Clinical outcome modelling
Self-funded PhD students only
School of Computing, Centre for Healthcare Modelling and Informatics
Applications accepted all year round
The work on this project will aim to:
- develop a new mortality prediction tool that can be used to identify changes in a hospital’s clinical outcomes and to compare the performance of hospitals
- build on our unique dataset of vital signs data and laboratory results, coupled with information drawn from other clinical information systems
The Centre for Healthcare Modelling and Informatics (CHMI) is a long-established health informatics research and innovation group. In collaboration with Portsmouth Hospitals and others, our work in clinical outcome modelling has supported the development of the VitalPAC vital signs collection system and the National Early Warning Score (NEWS) recommended by the Royal College of Physicians, among many other projects.
The aim of the project is to develop a new mortality prediction tool that can be used to identify changes in a hospital’s clinical outcomes and to compare the performance of hospitals. The expected mortality is based on the number of patients and the seriousness of their condition (obviously, very sick people are more likely to die than those who are not). A hospital where significantly more patients die than expected could be underperforming.
Current tools used for this (e.g. HSMR and SHMI) are based on the administrative data that records the diagnoses associated with a patient's hospital stay. They adjust for various factors such as the patient's age, sex and their existing medical problems.
However, the data can be "gamed" and the quality of the data is variable – for example, it is often recorded long after the patient has left the hospital and only analysed much later.
This project would start from the position that clinical performance should be measured by clinical data. Actual data, recorded as part of the normal delivery of care (such as the results of laboratory tests on blood and vital signs taken at the start of a patient's stay) are less prone to error or gaming, and should provide an objective (physiological) ruler with which to measure a patient's degree of sickness.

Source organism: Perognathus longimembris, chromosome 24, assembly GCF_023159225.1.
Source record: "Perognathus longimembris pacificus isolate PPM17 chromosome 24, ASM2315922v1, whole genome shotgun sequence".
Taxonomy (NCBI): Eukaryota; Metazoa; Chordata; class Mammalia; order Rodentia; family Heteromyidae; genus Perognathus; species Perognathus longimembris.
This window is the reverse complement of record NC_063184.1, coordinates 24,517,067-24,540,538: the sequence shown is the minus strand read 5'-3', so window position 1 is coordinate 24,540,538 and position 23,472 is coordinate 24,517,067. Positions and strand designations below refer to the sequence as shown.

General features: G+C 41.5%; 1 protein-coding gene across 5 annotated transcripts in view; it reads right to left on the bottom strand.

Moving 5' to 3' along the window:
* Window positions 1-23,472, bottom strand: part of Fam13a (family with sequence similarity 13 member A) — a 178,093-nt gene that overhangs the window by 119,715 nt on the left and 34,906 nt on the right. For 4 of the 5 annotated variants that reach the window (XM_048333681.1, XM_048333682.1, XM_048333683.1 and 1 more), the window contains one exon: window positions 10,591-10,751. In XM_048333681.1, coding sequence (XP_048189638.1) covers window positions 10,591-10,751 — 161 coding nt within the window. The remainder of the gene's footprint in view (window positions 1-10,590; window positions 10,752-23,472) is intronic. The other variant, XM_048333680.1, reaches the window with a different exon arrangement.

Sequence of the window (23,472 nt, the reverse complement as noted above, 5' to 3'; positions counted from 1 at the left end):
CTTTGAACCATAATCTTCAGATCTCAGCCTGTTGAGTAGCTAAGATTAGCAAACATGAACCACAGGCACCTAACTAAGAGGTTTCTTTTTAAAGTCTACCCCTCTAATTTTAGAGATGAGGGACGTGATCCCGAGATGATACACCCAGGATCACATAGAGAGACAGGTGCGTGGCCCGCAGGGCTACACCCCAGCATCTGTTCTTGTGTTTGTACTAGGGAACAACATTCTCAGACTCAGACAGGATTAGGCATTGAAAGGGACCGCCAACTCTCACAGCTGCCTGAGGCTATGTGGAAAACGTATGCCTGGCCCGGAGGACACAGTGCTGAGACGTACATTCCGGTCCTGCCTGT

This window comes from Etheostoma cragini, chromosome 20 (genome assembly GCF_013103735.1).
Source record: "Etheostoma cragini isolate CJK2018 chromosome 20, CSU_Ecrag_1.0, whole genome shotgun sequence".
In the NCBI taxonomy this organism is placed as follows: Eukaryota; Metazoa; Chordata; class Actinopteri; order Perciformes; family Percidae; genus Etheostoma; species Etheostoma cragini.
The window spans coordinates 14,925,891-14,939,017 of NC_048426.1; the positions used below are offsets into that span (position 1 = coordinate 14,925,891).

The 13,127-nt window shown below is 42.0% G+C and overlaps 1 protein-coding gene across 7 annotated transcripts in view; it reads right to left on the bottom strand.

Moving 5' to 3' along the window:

More and more of this sort of data is now available in NHS hospitals. Several aspects of the problem are open to investigation including how the tool could be calibrated initially and adjusted according to changing practice.
This project will build on our unique dataset of vital signs data and laboratory results, coupled with information drawn from other clinical information systems. Data from a second hospital may be available for comparison purposes.
A student undertaking this work could expect to find employment in healthcare data analytics (either in the NHS or in industry) or health service management, as well as in academia.
- You'll need a good first degree from an internationally recognised university (minimum upper second class or equivalent, depending on your chosen course) or a Master’s degree in an appropriate subject.
- In exceptional cases, we may consider equivalent professional experience and/or Qualifications.
- English language proficiency at a minimum of IELTS band 6.5 with no component score below 6.0.
How to apply
Please contact Professor Jim Briggs (firstname.lastname@example.org) to discuss your interest before you apply, quoting the project code CCTS4570219. When you are ready to apply, you can use our online application form and select ‘Computing’ as the subject area. Please note: to be considered for this self-funded PhD opportunity you must quote the project code when applying.
Please ensure you submit a personal statement, proof of your degrees and grades, details of two referees, proof of your English language proficiency and an up-to-date CV.
Our ‘How to Apply’ page offers further guidance on the PhD application process.